Yale School of Forestry & Environmental Studies

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Yale School of Forestry & Environmental Studies
Feslogo.png
Established 1900 (1900)
Parent institution Yale University
Location New Haven, Connecticut, United States
41°19′01″N 72°55′25″W / 41.31694°N 72.92361°W / 41.31694; -72.92361Coordinates: 41°19′01″N 72°55′25″W / 41.31694°N 72.92361°W / 41.31694; -72.92361
Dean Indy Burke
Academic staff 47
Postgraduates 280
Doctoral students 75
Website environment.yale.edu

The Yale School of Forestry & Environmental Studies (F&ES) is a professional school of Yale University. It was founded to train foresters, and now trains environmental leaders through four 2-year degree programs (Master of Environmental Management, Master of Environmental Science, Master of Forestry, and Master of Forest Science) and two 10-month mid-career programs. F&ES strives to creates new knowledge that will sustain and restore the health of the biosphere and emphasizes the possibility of creating a regenerative coexistence between humans and non-human life and the rest of the natural world. Still offering forestry instruction, the school has the oldest graduate forestry program in the United States.

History[edit]

Yale School of Forestry class of 1904

The school was founded in 1900 as the Yale Forest School, to provide high-level forestry training suited to American conditions. At the urging of Yale alumnus Gifford Pinchot, his parents endowed the two-year postgraduate program. At the time Pinchot was serving as Bernhard Fernow's successor as Chief of the Division of Forestry (predecessor of the U.S. Forest Service, USFS). Pinchot released two foresters from the division to start the school: fellow Yale graduate Henry Solon Graves and James Toumey.[1] Graves became the School's first dean and Toumey its second.

When the school opened, other places in the United States offered forestry training, but none had a post-graduate program. (Both Pinchot and Graves had gone to Europe to study forestry after graduating from Yale.)[2]) In the fall of 1900, the New York State College of Forestry at Cornell had 24 students, Biltmore Forest School 9, and Yale 7.[1] Despite its small size, from its beginnings the school influenced American forestry. The first two chiefs of the USFS were Pinchot and Graves; the next three were graduates from the school's first decade. Wilderness and land conservation advocate Aldo Leopold graduated in the class of 1908.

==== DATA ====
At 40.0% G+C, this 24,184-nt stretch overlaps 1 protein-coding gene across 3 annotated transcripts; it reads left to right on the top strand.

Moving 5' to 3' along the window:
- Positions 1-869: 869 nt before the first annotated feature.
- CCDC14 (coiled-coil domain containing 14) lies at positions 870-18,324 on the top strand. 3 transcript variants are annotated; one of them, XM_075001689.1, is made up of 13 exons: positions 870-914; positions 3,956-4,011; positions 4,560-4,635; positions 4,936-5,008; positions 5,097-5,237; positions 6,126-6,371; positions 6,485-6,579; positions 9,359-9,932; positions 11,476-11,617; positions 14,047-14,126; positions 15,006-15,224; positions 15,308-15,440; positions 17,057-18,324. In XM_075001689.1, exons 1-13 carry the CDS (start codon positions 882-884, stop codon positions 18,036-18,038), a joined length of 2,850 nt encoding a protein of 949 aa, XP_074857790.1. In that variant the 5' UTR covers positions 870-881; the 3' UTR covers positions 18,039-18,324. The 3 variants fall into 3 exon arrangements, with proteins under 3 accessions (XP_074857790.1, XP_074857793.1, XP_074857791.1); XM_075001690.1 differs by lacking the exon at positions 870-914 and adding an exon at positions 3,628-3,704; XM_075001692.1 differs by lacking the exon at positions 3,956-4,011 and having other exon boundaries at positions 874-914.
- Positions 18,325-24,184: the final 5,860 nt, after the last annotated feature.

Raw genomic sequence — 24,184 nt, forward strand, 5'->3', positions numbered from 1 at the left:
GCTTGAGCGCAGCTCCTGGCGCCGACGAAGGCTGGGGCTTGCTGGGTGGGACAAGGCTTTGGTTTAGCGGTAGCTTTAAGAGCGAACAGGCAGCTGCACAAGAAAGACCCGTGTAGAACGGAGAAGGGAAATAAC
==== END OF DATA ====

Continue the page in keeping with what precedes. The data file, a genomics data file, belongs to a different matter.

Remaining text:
In 1915, Yale School of Forestry's second dean, James Toumey, became one of the "charter members", along with William L. Bray of the New York State College of Forestry, by then reestablished at Syracuse University, and Raphael Zon, of the Ecological Society of America.[3] In 1950, the "activist wing" of that society formed The Nature Conservancy.[3]

Besides the school's own forests, Yale has used a number of other sites in the eastern United States for field education over the years. From 1904 to 1926, the summer session leading to a master's degree in forestry was held at Grey Towers and Forester's Hall in Milford, Pennsylvania.[4] Beginning in 1912, Yale classes took occasional field trips to the land of the Crossett Lumber Company in Arkansas. For two decades from 1946 until 1966, the company provided the school a "camp," including cabins and a mess hall, used during spring coursework on forest management and wood products production.[5] Yale students have also used a field camp at the Great Mountain Forest in northwestern Connecticut since 1941.[6]

The school changed its name to the Yale School of Forestry & Environmental Studies in 1972. The school's outgoing dean is Sir Peter Crane, the English evolutionary biologist who had served as Director of the Royal Botanic Gardens at Kew, London. A new dean, the school's 16th, was to be selected during the summer of 2016.

School buildings[edit]

Kroon Hall, as seen from Prospect Street
Sage Hall, completed in 1924
The School of Forestry's main buildings, bottom center, on Science Hill